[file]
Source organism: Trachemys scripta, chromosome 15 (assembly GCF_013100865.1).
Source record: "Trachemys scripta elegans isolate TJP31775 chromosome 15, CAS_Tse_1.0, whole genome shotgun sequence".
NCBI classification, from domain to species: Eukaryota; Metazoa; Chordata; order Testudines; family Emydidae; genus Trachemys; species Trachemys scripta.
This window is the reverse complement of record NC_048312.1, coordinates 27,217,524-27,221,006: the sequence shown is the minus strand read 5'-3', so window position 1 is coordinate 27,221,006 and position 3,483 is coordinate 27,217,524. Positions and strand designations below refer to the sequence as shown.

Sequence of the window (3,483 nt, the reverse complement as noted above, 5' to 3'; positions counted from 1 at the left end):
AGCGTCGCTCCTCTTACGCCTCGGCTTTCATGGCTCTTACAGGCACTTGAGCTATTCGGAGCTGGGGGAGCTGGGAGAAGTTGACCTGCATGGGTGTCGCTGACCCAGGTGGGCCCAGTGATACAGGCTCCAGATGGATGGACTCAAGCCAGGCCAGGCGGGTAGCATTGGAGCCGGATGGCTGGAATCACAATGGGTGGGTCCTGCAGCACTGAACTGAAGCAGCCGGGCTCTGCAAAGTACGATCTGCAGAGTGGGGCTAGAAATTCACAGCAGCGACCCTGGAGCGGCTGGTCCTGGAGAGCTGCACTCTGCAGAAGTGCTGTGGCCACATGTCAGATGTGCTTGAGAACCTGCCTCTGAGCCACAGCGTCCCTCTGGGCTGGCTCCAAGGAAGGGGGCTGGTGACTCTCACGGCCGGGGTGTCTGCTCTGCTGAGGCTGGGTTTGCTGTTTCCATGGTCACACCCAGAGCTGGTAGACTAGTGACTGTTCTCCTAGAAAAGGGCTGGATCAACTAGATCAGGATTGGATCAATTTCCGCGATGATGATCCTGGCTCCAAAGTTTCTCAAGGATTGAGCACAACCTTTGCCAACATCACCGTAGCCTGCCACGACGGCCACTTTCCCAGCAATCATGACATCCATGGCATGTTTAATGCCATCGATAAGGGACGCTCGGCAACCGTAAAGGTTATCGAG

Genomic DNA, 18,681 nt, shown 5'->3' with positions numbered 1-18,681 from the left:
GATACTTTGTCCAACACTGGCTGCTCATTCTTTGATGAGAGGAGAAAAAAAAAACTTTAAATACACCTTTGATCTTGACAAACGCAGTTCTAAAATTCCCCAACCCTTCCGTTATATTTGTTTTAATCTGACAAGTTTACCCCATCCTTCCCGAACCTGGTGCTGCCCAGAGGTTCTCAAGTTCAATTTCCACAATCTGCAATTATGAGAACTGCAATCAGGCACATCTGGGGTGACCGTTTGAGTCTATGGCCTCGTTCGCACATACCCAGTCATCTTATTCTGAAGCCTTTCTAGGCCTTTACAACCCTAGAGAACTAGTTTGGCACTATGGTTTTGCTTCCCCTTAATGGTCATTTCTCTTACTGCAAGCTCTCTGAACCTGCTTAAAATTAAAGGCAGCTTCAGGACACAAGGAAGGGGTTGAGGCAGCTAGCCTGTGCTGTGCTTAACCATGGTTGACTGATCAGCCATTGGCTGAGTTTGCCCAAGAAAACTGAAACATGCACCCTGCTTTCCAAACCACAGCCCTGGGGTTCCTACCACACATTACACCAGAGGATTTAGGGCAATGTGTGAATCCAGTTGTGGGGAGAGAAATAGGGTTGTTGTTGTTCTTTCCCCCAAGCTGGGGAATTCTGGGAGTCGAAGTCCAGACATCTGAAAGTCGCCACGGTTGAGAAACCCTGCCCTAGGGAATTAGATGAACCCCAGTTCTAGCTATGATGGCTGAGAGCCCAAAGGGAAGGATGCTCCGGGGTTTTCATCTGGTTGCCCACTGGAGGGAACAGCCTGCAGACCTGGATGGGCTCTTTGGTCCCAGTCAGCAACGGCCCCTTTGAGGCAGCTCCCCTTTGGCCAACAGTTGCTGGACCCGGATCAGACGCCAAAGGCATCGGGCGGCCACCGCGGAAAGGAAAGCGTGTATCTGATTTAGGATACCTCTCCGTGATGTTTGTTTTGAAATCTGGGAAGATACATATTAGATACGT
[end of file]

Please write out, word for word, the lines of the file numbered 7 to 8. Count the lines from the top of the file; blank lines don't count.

Genomic DNA, 18,681 nt, shown 5'->3' with positions numbered 1-18,681 from the left:
GATACTTTGTCCAACACTGGCTGCTCATTCTTTGATGAGAGGAGAAAAAAAAAACTTTAAATACACCTTTGATCTTGACAAACGCAGTTCTAAAATTCCCCAACCCTTCCGTTATATTTGTTTTAATCTGACAAGTTTACCCCATCCTTCCCGAACCTGGTGCTGCCCAGAGGTTCTCAAGTTCAATTTCCACAATCTGCAATTATGAGAACTGCAATCAGGCACATCTGGGGTGACCGTTTGAGTCTATGGCCTCGTTCGCACATACCCAGTCATCTTATTCTGAAGCCTTTCTAGGCCTTTACAACCCTAGAGAACTAGTTTGGCACTATGGTTTTGCTTCCCCTTAATGGTCATTTCTCTTACTGCAAGCTCTCTGAACCTGCTTAAAATTAAAGGCAGCTTCAGGACACAAGGAAGGGGTTGAGGCAGCTAGCCTGTGCTGTGCTTAACCATGGTTGACTGATCAGCCATTGGCTGAGTTTGCCCAAGAAAACTGAAACATGCACCCTGCTTTCCAAACCACAGCCCTGGGGTTCCTACCACACATTACACCAGAGGATTTAGGGCAATGTGTGAATCCAGTTGTGGGGAGAGAAATAGGGTTGTTGTTGTTCTTTCCCCCAAGCTGGGGAATTCTGGGAGTCGAAGTCCAGACATCTGAAAGTCGCCACGGTTGAGAAACCCTGCCCTAGGGAATTAGATGAACCCCAGTTCTAGCTATGATGGCTGAGAGCCCAAAGGGAAGGATGCTCCGGGGTTTTCATCTGGTTGCCCACTGGAGGGAACAGCCTGCAGACCTGGATGGGCTCTTTGGTCCCAGTCAGCAACGGCCCCTTTGAGGCAGCTCCCCTTTGGCCAACAGTTGCTGGACCCGGATCAGACGCCAAAGGCATCGGGCGGCCACCGCGGAAAGGAAAGCGTGTATCTGATTTAGGATACCTCTCCGTGATGTTTGTTTTGAAATCTGGGAAGATACATATTAGATACGT